Space Shuttle Water Spray Boiler

The water spray boiler doesn't have anything to do with the current launch delay, other than being part of the APU, but it provides an interesting example of the complexity of the systems involved. To summarize the complexity along just this one path, the engines require hydraulic pressure, which requires APUs to power the hydraulic pumps, which require a lubricating oil system, which requires a complex boiler system, which requires a own control and monitoring system. And this is just one small sub-path! I'm ignoring equally complex systems such as the APU injector cooling system (more water and pressurized nitrogen), or the APU fuel pump (which for instance, has a catch bottle in case its seals leak, a drain port if the catch bottle overflows, and associated monitoring system).


Given the level of complexity of the Space Shuttle, I'm not surprised by the launch delays, and wish NASA the best of luck in resolving the problem promptly. My opinion is while the Space Shuttle is a marvel of engineering, simpler rocket systems such as the SpaceX Falcon will turn out to be more practical in the long run.

The images and much of the information above is from the 1988 Shuttle Reference Manual at This manual goes into extreme detail and is very interesting (if you find this sort of thing interesting). I should probably make it clear that this posting is based on what I've read; I have no connection with the space program.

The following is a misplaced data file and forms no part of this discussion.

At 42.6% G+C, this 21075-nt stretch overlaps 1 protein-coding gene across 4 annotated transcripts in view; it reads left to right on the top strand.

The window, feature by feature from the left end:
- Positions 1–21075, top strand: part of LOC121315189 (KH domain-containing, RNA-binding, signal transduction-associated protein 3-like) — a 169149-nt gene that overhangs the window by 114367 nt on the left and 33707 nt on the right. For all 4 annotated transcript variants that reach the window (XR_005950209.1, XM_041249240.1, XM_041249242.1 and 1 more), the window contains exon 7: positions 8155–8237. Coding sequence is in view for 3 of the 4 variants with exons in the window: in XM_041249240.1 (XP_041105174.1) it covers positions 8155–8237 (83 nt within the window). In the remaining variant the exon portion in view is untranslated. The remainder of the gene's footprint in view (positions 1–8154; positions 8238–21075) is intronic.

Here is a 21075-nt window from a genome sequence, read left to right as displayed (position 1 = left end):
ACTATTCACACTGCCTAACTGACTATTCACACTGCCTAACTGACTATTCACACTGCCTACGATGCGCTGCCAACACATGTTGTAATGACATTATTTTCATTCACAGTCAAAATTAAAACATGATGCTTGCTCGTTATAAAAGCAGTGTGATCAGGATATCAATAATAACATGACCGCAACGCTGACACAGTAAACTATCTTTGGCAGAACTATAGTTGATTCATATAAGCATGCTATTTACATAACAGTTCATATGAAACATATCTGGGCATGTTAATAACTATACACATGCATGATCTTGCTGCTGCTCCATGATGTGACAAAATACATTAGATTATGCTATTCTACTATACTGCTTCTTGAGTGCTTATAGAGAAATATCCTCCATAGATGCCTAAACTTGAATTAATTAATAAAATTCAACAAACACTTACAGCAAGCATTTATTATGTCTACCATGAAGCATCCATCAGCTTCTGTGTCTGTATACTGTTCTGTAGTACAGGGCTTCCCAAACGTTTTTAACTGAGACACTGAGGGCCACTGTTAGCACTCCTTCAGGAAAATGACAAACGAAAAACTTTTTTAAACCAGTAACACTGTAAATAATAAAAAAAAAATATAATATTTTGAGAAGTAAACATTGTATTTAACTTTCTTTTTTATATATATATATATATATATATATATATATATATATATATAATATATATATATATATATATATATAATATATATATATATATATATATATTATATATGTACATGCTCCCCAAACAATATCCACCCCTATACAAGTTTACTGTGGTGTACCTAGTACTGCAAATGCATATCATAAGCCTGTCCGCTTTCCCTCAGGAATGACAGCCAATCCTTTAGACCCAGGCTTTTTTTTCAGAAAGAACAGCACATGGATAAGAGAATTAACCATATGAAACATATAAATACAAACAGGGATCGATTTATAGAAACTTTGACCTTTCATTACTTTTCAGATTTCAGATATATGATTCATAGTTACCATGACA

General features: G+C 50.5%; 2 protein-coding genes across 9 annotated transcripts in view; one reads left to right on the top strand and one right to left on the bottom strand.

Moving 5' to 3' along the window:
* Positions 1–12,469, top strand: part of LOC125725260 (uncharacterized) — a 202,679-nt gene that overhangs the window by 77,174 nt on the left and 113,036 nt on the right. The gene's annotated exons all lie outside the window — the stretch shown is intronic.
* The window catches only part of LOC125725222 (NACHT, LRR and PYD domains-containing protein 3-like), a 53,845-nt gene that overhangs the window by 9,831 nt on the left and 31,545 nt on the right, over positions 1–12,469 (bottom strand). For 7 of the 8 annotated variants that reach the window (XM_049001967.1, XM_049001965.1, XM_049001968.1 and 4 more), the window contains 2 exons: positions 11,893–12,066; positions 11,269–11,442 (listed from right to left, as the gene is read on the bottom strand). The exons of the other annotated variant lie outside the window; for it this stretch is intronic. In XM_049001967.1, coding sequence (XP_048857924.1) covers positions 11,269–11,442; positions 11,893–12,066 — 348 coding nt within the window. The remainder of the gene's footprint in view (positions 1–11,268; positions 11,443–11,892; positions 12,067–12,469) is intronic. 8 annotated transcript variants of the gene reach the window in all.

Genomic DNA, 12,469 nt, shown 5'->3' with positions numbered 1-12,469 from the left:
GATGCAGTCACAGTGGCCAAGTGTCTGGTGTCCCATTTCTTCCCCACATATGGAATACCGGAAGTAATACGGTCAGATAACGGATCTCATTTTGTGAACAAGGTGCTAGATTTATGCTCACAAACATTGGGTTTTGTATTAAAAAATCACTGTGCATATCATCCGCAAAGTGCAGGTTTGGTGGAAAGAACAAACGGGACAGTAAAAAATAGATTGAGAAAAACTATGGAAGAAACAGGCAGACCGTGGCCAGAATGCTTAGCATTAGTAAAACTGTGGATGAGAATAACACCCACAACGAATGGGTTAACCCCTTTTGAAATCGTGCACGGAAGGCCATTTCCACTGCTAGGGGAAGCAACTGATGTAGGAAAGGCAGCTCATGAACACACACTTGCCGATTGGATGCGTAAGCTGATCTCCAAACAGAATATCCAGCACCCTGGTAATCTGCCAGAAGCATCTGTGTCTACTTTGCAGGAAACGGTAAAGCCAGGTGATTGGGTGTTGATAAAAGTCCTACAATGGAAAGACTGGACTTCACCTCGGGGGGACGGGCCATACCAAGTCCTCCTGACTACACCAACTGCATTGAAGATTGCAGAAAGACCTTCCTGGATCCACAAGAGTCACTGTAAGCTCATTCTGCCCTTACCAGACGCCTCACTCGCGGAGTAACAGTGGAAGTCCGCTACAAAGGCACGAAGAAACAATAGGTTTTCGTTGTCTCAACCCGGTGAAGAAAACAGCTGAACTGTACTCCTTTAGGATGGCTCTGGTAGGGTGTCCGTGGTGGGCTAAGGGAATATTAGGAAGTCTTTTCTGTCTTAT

P.S. I've found extensive details on the LCA and launch issues are available at, e.g. Endeavour receives her new LCA – Blown driver examined.


Lefty McStinky said...

The whole system was unnecessarily complex. You only need hydraulic power possibly on launch, and definitely on reentry to activate the elevons, the rudder (which IIRC also splits into a speed brake) and to deploy the landing gear. You do not need to retract the gear, since you only get one shot at landing.

A simple one shot pneumatic system or a Coffman starter like gunpowder charge could have done that. The control surfaces could have been powered by one APU with a wind turbine as a backup. If that fails you ride it down to fifty thousand feet and bail out.

However, redundant heaters on the single hydrazine tank would have been a Good Idea.

It's otiose now. Like the SR, Concorde, and a dozen other superb extensions of current tech the Shuttle is done.

Lauren Adams said...
This comment has been removed by the author.
burritolikethesun said...

The solutions offered by Lefty are not really viable. You can't stick a wind turbine out into the air stream at Mach 20. If the hydraulic pressure fails at launch you lose total control of the SSME engine gimbals, which would be an insane situation that would mean almost guaranteed death of the crew and possibly dangerous to those below.

The APU/hydraulic system is one of the most criticised areas of STS by both Shuttle designers and operations people--including Wayne Hale, Chris Kraft, etc. Watch the MIT lecture series 16.885j for more info. It's pretty unanimous they should have gone with an electromechanical or electrohydraulic system, but it was a timing issue--during Apollo they did not have very reliable or robust fuel cells, but by the mid 70s they had ones that I've heard one Shuttle designer describe as "so awesome you could arc weld with them." However, by this time the contractor had already hired people to design a hyrdrazine/hydraulic system, so that's what got built. Kind of a shame since it probably was one of the main obstacles to cheaper and more rapid turnaround.